Friday, September 02, 2011


Food. One of my great passions besides cars. Having grown up in The Netherlands which is a country with a deep-rooted agricultural culinary culture, I have never quite fully become 'North American' in my eating habits. I don't understand the allure of fast food, high-sugar soft drinks or processed foods. I started to become a lot more aware of food and food culture after moving to Vancouver, realising the incredible bounty that the Fraser Valley and the ocean have to offer in terms of fresh produce and seafood that comes in a very distinct seasonal cadence. I always had a casual interest in cooking and with a slowly rising disposable income also came the ability to spend more time eating out at increasingly fancy restaurants, growing along as a consumer with the burgeoning Vancouver restaurant scene. I took some lessons at various chef's and cooking schools and began to do a lot of fairly serious cooking at home.

Anyone who spends time educating themselves about the food chain and the industrial machine behind it quickly realizes that there are some serious issues to deal with. This post could become very long and complex if I went into this in depth so I am going to stick with the local restaurant scene, using one of my long time favorite Vancouver restaurants as an example. Refuel. Formerly known as Fuel. Robert Belcham and Tom Doughty started Fuel back in 2007. Robert being the chef and Tom the manager/sommelier. These guys have a food philosophy that is very much compatible with my own. Let me illustrate it with an example, the pig. On Vancouver Island there is a farm called Sloping Hill. Here they raise free-range animals in a cruelty-free, organic natural farm environment. Robert gets his pigs from here and does his own butchering. He uses almost the entire animal for various purposes including making his own chacuterie like salami, bacon and chorizo. Sometimes he makes pork belly confit, one of the most sumptous dishes I have ever had the pleasure of eating.
This philosophy extends to his seafood, poultry (chickens come from Polderside Farms) and vegetables. The menu changes along with the seasons and availability of ingredients. As a consumer and father, I am very aware of what I eat, where it comes from and how it affects me, my family and ultimately the food chain around me. By supporting restaurants like Refuel, I make a statement about what I find important and I am happy I can involve Kai in this, he is very familiar with Refuel and what it stands for. Add to this that Refuel's staff is always very friendly, warm and welcoming and you have a perfect combination.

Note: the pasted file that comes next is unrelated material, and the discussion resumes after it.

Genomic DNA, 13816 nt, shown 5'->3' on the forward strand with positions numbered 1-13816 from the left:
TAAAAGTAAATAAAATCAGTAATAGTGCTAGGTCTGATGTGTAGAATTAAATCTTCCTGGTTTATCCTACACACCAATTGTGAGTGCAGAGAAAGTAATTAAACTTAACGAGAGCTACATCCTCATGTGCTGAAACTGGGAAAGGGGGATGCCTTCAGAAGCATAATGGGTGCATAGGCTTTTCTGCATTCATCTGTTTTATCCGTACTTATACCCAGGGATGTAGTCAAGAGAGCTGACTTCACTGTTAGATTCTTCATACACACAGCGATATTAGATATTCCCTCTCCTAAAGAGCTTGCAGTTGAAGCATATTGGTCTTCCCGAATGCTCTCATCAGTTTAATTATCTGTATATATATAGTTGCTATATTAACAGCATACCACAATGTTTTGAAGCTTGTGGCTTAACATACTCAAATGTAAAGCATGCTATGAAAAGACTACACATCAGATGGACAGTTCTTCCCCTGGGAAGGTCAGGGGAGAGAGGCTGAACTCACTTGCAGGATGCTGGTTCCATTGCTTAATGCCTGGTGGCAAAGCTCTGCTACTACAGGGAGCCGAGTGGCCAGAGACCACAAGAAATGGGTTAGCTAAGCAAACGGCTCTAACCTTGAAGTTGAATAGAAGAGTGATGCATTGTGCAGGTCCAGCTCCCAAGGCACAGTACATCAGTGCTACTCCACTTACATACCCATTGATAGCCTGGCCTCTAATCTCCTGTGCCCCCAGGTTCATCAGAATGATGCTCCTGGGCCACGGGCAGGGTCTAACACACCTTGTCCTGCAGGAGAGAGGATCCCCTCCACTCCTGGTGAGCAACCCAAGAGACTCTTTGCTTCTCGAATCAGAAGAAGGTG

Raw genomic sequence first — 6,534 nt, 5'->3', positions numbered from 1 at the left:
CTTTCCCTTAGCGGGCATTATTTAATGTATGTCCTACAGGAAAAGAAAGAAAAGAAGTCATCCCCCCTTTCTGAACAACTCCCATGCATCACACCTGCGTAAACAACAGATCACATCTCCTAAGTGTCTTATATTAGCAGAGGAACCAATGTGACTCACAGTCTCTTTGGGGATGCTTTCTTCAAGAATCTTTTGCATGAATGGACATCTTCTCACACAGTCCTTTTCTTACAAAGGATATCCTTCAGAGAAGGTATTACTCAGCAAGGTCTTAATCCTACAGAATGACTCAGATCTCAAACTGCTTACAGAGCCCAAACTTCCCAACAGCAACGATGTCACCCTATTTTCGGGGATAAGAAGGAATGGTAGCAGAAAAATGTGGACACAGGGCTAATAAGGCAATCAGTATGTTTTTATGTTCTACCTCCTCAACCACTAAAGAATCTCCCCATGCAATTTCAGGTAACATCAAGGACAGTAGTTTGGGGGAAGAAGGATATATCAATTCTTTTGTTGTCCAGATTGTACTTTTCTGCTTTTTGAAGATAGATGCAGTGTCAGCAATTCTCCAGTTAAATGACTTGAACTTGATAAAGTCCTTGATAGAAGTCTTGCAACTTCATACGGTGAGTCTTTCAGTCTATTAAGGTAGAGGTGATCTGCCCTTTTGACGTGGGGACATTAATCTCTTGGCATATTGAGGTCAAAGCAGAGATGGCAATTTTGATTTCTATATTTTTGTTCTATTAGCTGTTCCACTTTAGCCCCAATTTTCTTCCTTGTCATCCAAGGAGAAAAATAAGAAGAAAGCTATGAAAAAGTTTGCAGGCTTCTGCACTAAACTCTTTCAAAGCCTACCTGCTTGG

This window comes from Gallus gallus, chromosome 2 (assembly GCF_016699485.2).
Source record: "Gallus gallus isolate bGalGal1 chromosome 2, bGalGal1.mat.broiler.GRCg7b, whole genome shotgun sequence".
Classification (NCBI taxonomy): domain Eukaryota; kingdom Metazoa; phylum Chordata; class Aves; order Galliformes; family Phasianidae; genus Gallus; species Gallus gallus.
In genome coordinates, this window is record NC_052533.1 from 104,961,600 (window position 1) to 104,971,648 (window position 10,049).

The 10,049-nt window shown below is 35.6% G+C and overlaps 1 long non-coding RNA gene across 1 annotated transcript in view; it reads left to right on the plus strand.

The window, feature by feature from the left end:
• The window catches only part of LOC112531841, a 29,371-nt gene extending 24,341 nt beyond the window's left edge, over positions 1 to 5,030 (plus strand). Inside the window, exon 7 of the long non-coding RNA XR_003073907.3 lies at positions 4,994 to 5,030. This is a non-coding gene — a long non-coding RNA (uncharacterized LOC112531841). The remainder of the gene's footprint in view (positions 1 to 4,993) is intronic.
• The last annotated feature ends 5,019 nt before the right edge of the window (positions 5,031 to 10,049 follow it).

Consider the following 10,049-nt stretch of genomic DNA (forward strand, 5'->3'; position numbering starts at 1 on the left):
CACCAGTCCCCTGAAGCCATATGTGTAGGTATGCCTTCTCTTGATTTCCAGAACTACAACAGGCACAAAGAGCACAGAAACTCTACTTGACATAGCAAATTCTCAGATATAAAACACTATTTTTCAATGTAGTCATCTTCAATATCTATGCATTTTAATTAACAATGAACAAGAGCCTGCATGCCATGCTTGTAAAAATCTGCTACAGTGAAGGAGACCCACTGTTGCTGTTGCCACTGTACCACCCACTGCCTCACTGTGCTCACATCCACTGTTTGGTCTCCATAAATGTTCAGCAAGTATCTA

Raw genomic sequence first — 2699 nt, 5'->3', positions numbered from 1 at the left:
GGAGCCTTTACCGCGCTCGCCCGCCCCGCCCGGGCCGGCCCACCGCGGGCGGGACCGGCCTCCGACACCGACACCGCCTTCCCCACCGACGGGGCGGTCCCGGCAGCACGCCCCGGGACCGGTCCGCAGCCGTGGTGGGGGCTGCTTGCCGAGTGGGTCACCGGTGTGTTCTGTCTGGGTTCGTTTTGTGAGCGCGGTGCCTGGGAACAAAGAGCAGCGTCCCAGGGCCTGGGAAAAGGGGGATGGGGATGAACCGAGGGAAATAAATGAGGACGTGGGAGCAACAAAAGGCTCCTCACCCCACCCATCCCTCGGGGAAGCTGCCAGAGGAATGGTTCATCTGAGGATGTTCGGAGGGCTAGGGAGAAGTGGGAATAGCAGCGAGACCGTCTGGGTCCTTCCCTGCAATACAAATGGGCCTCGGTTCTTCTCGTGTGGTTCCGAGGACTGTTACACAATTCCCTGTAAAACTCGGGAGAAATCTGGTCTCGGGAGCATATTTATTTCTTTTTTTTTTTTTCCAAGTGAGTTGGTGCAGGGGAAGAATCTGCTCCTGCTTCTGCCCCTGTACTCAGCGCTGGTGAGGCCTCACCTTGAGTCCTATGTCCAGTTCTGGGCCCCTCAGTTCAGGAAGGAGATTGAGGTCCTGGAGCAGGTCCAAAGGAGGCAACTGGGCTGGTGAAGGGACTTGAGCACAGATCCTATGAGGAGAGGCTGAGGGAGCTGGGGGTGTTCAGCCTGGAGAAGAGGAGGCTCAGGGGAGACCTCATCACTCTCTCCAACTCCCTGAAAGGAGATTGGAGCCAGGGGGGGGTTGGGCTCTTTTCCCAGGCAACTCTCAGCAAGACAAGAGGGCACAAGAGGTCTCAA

Building on Refuel's success, Rob and Tom have opened two more restaurants, Campagnolo and Campagnolo Roma. These are two casual Italian bistros where the food is down to earth family style Italian food, created with the same ingredients and philosophy as Refuel. Connie likes them which means a lot given her very traditional Italian cultural food background. They now have a great system where these restaurants can source from themselves so to speak, with their own meats ending up on their pizzas and in their pastas.

Refuel also does regular events, ranging from spot prawn boils at the start of the spot prawn season to 'whole hog' dinners and the most recent one, the 'fresh picked corn feast'. I always try to attend these and take Kai along when I can. We attended the corn feast a couple of nights ago and it was wonderful. Everyone was seated at a communal table and we were treated to a feast of corn on the cob, corn salad, creamed corn, spot prawn corn dogs, corn bread, corn fritters, fried chicken and smoked pork belly. R&B Brewery (my favorite Vancouver microbrewery, I'll post about them at some point) provided a one-off Peaches and Cream Heffen Weisen cask that went down nicely with the food. Kai absolutely loved it as well. (the food, not the beer!)
There are many other examples in Vancouver of restaurants that strive for local, seasonal, organic and sustainable food. Kitsilano Daily Kitchen run by the ever so talented chef Brian Fowke is another prime example of this. His menu changes daily based on what he gets from his producers and what he finds at the markets. I can go on, will do so in a future post...

I am bad at taking cameras to meals so I only have blurry iPhone photos that aren't worthy of posting here. The images in this post were taken from Refuel's web site. The next time I go I will endeavour to bring a camera and take some decent shots.

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